Flinn does just that after finding a group of 9 women, all of varying ages and from a range of economic backgrounds, who want to learn more about cooking. The students lack confidence in the kitchen, but Flinn thinks that a few basic hands-on cooking lessons could change their eating habits, save them money and time, and help them feel more comfortable – and even have fun – making food.

The cooking lessons in The Kitchen Counter Cooking School are basic – cutting up a whole chicken, baking bread, scrambling eggs – but I still enjoyed being reminded of what I already know (I really could make my own salad dressing more…) and learning new skills too (So that’s how you cook without a recipe…).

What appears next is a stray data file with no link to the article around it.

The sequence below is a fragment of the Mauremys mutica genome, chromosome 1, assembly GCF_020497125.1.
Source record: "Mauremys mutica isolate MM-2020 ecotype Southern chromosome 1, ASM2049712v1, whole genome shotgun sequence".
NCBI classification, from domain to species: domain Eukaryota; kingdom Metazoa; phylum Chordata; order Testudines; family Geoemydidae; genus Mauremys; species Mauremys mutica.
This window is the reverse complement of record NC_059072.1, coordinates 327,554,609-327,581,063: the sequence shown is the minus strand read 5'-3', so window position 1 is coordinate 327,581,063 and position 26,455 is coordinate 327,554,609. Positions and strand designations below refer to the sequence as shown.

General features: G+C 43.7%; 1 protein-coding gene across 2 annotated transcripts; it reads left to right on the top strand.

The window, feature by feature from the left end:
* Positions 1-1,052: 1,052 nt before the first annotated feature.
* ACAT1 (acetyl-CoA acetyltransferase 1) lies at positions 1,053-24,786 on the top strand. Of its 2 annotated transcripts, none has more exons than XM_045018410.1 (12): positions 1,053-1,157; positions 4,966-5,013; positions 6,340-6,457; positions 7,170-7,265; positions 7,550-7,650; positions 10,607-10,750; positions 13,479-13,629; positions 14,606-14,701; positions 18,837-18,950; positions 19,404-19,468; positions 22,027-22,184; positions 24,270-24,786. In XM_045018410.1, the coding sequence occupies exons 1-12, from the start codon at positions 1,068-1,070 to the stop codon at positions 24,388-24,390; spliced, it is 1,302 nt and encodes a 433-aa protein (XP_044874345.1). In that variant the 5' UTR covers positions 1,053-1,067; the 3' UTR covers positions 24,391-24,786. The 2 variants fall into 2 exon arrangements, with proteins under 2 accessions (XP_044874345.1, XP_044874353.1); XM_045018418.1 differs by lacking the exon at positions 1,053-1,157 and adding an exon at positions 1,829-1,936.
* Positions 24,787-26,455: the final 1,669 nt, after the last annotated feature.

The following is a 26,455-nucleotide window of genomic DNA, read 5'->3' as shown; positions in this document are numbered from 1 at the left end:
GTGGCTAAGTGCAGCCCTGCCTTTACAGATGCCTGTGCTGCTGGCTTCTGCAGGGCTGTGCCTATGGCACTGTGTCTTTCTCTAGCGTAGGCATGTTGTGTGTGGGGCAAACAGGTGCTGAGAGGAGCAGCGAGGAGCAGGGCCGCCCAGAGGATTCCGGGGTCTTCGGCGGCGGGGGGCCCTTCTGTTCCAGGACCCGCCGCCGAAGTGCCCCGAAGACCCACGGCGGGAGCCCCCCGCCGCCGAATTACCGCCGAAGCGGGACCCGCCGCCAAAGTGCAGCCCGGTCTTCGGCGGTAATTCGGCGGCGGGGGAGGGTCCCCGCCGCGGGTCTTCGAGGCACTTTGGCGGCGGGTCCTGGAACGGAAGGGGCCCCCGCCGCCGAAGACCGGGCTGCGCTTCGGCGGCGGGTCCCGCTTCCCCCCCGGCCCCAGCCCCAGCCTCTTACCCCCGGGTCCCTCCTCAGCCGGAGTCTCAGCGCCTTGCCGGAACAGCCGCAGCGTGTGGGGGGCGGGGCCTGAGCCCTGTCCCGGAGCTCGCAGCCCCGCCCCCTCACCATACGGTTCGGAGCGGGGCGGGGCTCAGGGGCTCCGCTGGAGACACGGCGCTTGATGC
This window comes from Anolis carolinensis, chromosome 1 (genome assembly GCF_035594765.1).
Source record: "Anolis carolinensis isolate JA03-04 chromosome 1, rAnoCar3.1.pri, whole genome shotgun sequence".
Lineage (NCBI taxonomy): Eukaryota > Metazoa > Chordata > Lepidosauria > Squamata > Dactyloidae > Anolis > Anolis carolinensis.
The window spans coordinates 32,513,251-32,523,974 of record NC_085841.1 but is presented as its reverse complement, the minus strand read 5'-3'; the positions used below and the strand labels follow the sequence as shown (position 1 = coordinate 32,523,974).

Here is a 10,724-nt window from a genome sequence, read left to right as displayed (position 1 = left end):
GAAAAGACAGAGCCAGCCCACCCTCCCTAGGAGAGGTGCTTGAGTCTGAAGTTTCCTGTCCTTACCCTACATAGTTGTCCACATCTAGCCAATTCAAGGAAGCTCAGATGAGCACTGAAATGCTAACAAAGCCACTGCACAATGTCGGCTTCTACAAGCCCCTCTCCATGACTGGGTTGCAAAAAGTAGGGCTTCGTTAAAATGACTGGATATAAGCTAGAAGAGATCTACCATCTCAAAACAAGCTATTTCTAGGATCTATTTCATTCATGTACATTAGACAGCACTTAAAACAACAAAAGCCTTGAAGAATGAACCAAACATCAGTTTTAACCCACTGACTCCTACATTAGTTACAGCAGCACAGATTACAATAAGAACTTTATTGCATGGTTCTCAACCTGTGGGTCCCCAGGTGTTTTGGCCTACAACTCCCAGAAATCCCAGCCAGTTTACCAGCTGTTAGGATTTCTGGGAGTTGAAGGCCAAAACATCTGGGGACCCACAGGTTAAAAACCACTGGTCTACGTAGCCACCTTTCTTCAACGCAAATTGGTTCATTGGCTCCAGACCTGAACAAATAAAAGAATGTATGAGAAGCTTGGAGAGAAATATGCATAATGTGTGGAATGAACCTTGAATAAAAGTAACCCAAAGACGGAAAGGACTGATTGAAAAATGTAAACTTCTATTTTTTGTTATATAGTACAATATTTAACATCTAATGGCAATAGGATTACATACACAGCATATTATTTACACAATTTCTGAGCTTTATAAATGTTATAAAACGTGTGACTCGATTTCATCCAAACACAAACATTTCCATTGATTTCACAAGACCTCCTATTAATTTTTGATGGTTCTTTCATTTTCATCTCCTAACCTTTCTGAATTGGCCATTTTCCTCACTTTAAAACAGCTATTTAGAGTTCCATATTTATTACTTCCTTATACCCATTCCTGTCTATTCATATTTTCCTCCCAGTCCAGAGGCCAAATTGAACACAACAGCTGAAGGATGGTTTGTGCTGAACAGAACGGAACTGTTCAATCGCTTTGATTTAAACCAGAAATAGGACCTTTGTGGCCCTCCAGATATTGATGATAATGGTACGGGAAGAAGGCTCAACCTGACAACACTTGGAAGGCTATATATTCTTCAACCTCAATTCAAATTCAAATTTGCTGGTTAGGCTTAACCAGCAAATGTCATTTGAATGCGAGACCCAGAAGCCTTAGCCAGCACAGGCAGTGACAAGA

Here are four lessons I took from Flinn’s book that could help you gain more confidence in the kitchen too.

Continue Reading “4 ways to gain confidence in the kitchen from Kathleen Flinn’s The Kitchen Counter Cooking School”

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At Home on the Range, presented by Elizabeth Gilbert (cookbook) “When so many recipes are available on the internet, recipes alone don’t make a cookbook,” wrote Holly Hughes, editor of the Best American Food Writing series, explaining that she’s looking for other material that sets a cookbook apart. “I’m focused on the words, not the photos, beautiful as they may be, and the quality of the prose, not the authenticity or originality of the recipes.”

Hughes’ quote comes from a handout provided by the American Society of Journalists and Authors (ASJA) at their annual conference last week. (As an aside, I highly recommend this conference to both build skills and network with other writers.)